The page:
University tuition fees to more than double in UK
Recommendations by Lord Browne on the funding of UK universities have been described as the “most radical shake-up” of higher education since the late 1960s. Those earlier reforms expanded university provision so that, for the first time, it was no longer the exclusive preserve of the rich. Browne’s review signals a sharp reversal of these progressive measures.
The recommendations will not only mean students paying more in fees, but increased interest rates on any loans they borrow, further encroachment by the private sector into education and the scrapping of courses considered economically unviable and the bankrupting of entire institutions.
The most significant recommendation in Browne’s review is to remove the cap on tuition fees in 2012. Currently set at £3,290 a year, it is anticipated this could rise immediately upon agreement to £7,000.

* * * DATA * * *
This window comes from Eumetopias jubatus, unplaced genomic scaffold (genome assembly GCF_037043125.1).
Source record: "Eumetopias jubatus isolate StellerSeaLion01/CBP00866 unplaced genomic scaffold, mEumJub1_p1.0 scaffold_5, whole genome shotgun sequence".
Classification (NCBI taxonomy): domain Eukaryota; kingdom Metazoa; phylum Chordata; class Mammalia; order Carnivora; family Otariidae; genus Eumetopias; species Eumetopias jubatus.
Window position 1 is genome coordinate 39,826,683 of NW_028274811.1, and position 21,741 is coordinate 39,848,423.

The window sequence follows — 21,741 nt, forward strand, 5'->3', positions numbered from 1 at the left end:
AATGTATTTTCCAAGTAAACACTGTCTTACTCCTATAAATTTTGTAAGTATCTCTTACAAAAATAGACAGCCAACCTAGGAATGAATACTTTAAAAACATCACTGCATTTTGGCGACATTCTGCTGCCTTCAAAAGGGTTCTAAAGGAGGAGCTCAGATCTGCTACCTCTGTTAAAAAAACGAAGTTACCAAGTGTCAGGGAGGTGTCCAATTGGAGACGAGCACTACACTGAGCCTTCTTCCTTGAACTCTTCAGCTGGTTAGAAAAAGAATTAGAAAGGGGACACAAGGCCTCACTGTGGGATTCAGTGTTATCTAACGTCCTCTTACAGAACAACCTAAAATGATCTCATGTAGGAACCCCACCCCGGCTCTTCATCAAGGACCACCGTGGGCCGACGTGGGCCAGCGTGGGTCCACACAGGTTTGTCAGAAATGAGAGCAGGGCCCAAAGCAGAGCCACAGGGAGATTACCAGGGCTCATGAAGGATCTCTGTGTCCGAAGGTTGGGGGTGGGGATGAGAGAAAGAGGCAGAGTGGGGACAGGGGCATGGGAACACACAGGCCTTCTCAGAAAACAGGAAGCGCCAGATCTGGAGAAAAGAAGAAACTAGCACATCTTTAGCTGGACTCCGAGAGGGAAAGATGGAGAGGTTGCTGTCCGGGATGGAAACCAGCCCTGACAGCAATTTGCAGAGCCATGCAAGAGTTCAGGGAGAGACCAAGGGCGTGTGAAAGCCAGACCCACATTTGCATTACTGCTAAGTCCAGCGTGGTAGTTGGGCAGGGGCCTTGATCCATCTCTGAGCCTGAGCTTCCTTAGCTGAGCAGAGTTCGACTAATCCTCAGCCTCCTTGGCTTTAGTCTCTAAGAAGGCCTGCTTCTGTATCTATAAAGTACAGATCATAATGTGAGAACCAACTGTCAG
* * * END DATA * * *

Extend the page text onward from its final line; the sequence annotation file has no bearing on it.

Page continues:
This is just the start. The former chief executive of BP argues that there should be “no single fixed price” for tuition, to encourage a competitive market that will supposedly enable students to determine the “value” of particular subjects and universities. The more prestigious universities such as Oxford and Cambridge, which have a greater international profile and a wealthier intake, will be able to charge fees that some have speculated could rise to over £20,000 per annum. This will become the financial benchmark against which the “worth” of other universities and degree courses are judged.